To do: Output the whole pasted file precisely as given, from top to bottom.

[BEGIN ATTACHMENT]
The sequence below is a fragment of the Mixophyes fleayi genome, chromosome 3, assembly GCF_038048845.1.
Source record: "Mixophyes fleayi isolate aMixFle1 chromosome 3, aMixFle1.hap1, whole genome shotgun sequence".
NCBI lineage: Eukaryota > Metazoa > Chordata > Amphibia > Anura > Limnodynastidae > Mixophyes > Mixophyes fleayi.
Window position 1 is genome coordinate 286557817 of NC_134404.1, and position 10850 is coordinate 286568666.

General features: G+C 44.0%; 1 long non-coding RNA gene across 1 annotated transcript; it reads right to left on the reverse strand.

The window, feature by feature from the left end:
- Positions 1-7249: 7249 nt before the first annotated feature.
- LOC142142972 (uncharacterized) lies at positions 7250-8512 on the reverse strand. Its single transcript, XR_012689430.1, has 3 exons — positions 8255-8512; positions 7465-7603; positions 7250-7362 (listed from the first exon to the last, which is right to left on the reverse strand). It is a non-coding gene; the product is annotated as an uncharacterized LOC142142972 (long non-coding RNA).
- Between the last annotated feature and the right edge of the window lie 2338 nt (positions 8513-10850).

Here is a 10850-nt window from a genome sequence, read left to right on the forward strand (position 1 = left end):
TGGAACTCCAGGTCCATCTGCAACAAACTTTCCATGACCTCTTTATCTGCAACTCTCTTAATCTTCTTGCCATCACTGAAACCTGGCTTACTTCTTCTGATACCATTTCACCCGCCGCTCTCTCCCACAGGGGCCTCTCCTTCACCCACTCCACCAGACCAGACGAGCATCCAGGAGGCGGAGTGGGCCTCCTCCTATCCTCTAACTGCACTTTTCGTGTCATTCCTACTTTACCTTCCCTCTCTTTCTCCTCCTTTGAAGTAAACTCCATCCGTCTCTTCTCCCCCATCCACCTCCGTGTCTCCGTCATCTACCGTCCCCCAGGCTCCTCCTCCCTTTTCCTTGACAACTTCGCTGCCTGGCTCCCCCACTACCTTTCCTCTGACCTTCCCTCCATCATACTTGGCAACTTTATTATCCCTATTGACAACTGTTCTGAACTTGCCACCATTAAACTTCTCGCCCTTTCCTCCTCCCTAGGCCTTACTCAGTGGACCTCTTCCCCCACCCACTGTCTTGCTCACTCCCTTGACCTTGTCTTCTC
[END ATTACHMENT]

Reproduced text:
The sequence below is a fragment of the Mixophyes fleayi genome, chromosome 3, assembly GCF_038048845.1.
Source record: "Mixophyes fleayi isolate aMixFle1 chromosome 3, aMixFle1.hap1, whole genome shotgun sequence".
NCBI lineage: Eukaryota > Metazoa > Chordata > Amphibia > Anura > Limnodynastidae > Mixophyes > Mixophyes fleayi.
Window position 1 is genome coordinate 286557817 of NC_134404.1, and position 10850 is coordinate 286568666.

General features: G+C 44.0%; 1 long non-coding RNA gene across 1 annotated transcript; it reads right to left on the reverse strand.

The window, feature by feature from the left end:
- Positions 1-7249: 7249 nt before the first annotated feature.
- LOC142142972 (uncharacterized) lies at positions 7250-8512 on the reverse strand. Its single transcript, XR_012689430.1, has 3 exons — positions 8255-8512; positions 7465-7603; positions 7250-7362 (listed from the first exon to the last, which is right to left on the reverse strand). It is a non-coding gene; the product is annotated as an uncharacterized LOC142142972 (long non-coding RNA).
- Between the last annotated feature and the right edge of the window lie 2338 nt (positions 8513-10850).

Here is a 10850-nt window from a genome sequence, read left to right on the forward strand (position 1 = left end):
TGGAACTCCAGGTCCATCTGCAACAAACTTTCCATGACCTCTTTATCTGCAACTCTCTTAATCTTCTTGCCATCACTGAAACCTGGCTTACTTCTTCTGATACCATTTCACCCGCCGCTCTCTCCCACAGGGGCCTCTCCTTCACCCACTCCACCAGACCAGACGAGCATCCAGGAGGCGGAGTGGGCCTCCTCCTATCCTCTAACTGCACTTTTCGTGTCATTCCTACTTTACCTTCCCTCTCTTTCTCCTCCTTTGAAGTAAACTCCATCCGTCTCTTCTCCCCCATCCACCTCCGTGTCTCCGTCATCTACCGTCCCCCAGGCTCCTCCTCCCTTTTCCTTGACAACTTCGCTGCCTGGCTCCCCCACTACCTTTCCTCTGACCTTCCCTCCATCATACTTGGCAACTTTATTATCCCTATTGACAACTGTTCTGAACTTGCCACCATTAAACTTCTCGCCCTTTCCTCCTCCCTAGGCCTTACTCAGTGGACCTCTTCCCCCACCCACTGTCTTGCTCACTCCCTTGACCTTGTCTTCTC